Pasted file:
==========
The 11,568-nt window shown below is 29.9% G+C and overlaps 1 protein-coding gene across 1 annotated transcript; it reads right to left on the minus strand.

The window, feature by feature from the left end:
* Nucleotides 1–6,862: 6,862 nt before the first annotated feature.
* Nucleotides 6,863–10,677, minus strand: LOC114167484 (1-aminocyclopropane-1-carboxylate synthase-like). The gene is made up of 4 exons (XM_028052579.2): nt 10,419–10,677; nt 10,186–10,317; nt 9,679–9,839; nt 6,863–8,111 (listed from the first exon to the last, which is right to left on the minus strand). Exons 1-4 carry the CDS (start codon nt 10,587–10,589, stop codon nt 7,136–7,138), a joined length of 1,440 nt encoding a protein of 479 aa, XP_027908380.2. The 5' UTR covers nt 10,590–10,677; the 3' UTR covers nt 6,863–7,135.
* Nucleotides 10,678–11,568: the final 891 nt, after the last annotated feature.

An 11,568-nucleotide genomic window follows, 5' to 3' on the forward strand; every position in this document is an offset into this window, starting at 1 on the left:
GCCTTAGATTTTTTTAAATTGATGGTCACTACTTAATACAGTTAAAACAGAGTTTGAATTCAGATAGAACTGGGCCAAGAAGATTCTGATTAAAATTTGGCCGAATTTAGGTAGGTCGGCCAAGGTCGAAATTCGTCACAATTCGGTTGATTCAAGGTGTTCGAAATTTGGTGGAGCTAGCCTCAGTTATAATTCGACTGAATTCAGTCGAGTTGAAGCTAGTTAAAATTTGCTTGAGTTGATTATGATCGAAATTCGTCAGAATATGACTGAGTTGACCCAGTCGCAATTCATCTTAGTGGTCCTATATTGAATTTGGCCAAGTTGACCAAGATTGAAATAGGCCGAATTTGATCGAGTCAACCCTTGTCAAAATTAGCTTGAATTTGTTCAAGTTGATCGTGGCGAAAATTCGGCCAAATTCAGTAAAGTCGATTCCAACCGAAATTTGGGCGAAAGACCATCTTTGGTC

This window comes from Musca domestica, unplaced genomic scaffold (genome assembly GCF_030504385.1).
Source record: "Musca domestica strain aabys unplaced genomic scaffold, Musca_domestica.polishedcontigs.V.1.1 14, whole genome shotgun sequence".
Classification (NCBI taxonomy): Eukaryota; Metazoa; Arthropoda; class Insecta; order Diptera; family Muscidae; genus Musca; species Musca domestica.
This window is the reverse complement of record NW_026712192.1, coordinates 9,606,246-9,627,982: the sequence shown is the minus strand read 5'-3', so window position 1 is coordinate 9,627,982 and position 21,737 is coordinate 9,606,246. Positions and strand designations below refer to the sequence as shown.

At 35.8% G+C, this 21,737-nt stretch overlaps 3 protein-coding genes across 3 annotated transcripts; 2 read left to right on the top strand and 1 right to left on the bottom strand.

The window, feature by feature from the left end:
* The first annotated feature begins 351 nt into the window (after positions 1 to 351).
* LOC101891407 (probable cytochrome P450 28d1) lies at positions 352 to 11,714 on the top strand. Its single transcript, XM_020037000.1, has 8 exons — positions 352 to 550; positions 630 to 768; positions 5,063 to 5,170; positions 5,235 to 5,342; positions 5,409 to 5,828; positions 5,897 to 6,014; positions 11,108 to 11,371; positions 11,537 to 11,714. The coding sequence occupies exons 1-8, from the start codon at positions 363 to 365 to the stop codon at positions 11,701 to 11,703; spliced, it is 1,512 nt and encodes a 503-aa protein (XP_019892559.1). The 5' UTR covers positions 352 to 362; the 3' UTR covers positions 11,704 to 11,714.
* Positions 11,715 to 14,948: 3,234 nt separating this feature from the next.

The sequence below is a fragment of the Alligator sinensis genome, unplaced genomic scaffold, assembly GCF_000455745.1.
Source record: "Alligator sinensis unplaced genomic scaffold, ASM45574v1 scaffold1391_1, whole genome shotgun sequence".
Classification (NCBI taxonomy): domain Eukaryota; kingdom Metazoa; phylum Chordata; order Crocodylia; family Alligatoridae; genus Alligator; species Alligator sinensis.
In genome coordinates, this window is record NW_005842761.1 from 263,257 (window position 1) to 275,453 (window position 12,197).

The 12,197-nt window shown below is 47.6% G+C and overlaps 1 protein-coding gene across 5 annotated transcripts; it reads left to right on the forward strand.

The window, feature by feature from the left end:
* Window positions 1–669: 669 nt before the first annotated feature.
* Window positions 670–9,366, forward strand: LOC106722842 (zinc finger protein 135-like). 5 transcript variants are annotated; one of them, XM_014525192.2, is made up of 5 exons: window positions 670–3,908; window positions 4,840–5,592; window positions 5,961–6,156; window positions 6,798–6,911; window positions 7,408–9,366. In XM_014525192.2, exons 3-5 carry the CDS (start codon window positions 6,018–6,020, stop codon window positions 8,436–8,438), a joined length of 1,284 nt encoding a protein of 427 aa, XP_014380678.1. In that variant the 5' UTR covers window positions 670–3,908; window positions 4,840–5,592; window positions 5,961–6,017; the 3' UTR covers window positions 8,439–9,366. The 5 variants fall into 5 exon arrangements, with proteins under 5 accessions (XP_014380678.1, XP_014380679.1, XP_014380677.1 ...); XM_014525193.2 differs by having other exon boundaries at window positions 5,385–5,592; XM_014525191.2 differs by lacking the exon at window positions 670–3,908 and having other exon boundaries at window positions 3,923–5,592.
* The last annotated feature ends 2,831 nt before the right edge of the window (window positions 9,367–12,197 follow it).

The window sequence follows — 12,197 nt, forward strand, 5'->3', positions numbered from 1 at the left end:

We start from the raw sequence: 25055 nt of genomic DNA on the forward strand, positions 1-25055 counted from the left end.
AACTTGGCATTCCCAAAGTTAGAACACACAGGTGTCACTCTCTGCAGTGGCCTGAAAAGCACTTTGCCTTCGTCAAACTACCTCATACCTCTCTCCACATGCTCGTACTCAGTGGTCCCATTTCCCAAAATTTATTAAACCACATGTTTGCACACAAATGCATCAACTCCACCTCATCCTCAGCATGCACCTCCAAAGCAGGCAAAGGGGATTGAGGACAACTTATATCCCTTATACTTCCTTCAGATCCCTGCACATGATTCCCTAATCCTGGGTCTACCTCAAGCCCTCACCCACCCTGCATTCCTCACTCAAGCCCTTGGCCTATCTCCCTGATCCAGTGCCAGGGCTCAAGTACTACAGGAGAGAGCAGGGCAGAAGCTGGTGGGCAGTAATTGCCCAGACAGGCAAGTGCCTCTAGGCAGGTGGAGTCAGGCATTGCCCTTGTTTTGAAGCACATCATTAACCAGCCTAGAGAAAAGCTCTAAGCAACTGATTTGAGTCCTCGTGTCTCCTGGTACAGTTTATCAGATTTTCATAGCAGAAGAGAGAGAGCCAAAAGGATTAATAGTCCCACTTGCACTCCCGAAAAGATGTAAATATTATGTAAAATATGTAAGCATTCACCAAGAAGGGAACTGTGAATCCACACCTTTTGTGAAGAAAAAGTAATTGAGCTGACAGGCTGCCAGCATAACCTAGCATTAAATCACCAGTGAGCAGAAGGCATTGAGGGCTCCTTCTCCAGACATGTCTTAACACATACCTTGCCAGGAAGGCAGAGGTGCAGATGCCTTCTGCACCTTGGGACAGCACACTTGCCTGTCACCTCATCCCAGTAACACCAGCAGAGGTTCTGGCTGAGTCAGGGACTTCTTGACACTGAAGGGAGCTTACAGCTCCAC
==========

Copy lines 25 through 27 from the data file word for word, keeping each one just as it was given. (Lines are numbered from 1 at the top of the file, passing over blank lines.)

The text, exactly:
* The last annotated feature ends 2,831 nt before the right edge of the window (window positions 9,367–12,197 follow it).

The window sequence follows — 12,197 nt, forward strand, 5'->3', positions numbered from 1 at the left end:

We start from the raw sequence: 25055 nt of genomic DNA on the forward strand, positions 1-25055 counted from the left end.